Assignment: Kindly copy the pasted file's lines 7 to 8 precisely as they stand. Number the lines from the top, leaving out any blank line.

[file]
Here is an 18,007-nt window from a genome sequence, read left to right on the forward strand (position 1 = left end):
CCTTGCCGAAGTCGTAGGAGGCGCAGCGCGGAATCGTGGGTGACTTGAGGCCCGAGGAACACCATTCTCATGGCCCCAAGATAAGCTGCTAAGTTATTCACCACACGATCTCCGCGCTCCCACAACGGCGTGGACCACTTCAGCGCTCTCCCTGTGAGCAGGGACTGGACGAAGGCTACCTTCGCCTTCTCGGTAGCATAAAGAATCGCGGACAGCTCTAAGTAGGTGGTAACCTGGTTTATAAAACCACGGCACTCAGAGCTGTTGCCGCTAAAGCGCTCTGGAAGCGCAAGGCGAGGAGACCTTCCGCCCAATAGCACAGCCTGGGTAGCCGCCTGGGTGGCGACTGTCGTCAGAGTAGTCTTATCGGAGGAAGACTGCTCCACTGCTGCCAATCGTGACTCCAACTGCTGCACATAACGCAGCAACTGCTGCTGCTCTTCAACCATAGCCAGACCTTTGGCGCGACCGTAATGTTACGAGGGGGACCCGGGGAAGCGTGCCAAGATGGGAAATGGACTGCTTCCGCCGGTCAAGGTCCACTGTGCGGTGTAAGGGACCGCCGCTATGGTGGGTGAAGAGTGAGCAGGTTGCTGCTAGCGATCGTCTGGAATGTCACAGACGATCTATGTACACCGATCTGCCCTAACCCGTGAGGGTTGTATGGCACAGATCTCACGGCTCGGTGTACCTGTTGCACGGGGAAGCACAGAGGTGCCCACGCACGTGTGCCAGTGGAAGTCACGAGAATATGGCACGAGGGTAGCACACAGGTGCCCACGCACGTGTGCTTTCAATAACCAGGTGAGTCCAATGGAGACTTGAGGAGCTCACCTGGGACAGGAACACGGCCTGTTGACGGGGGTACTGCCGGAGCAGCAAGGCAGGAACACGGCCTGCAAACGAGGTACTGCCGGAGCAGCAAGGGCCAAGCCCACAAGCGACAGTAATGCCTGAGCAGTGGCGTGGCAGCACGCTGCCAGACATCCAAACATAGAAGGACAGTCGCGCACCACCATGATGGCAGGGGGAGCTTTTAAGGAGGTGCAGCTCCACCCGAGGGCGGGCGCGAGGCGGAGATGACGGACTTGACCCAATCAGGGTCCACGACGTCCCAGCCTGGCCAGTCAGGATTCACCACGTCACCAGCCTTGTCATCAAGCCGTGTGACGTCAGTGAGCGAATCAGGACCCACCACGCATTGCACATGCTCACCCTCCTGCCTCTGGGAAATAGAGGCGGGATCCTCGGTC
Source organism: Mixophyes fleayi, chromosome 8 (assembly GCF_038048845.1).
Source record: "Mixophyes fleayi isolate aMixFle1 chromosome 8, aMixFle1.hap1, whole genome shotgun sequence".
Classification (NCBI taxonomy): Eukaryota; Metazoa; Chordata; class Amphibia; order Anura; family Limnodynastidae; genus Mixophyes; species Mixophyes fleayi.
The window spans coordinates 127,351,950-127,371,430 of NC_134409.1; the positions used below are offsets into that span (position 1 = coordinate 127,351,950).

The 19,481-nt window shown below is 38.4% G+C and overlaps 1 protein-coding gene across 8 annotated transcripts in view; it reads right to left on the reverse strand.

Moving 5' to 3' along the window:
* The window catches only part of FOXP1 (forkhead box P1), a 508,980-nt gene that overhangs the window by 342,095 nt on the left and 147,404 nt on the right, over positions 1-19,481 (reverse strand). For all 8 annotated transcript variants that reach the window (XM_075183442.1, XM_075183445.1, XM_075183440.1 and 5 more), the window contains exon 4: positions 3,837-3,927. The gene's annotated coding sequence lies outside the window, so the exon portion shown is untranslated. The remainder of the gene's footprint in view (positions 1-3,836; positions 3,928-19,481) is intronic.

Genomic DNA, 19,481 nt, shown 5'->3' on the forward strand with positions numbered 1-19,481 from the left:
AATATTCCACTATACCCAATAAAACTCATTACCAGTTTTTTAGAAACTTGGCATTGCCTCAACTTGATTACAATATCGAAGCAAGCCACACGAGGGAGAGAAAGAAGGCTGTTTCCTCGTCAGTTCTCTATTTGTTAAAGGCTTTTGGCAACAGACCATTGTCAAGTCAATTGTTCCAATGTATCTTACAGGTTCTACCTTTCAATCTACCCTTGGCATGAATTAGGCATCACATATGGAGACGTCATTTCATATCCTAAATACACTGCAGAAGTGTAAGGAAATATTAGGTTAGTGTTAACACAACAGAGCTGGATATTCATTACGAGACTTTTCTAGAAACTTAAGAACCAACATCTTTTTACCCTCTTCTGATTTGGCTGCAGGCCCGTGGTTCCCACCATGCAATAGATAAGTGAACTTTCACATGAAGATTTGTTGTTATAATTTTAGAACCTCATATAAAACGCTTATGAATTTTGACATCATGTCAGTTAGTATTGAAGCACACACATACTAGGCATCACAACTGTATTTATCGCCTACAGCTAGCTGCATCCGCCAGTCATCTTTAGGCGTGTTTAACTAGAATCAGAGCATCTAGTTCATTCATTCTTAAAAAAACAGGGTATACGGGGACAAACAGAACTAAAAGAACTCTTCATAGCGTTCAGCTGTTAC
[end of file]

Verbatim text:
The 19,481-nt window shown below is 38.4% G+C and overlaps 1 protein-coding gene across 8 annotated transcripts in view; it reads right to left on the reverse strand.

Moving 5' to 3' along the window: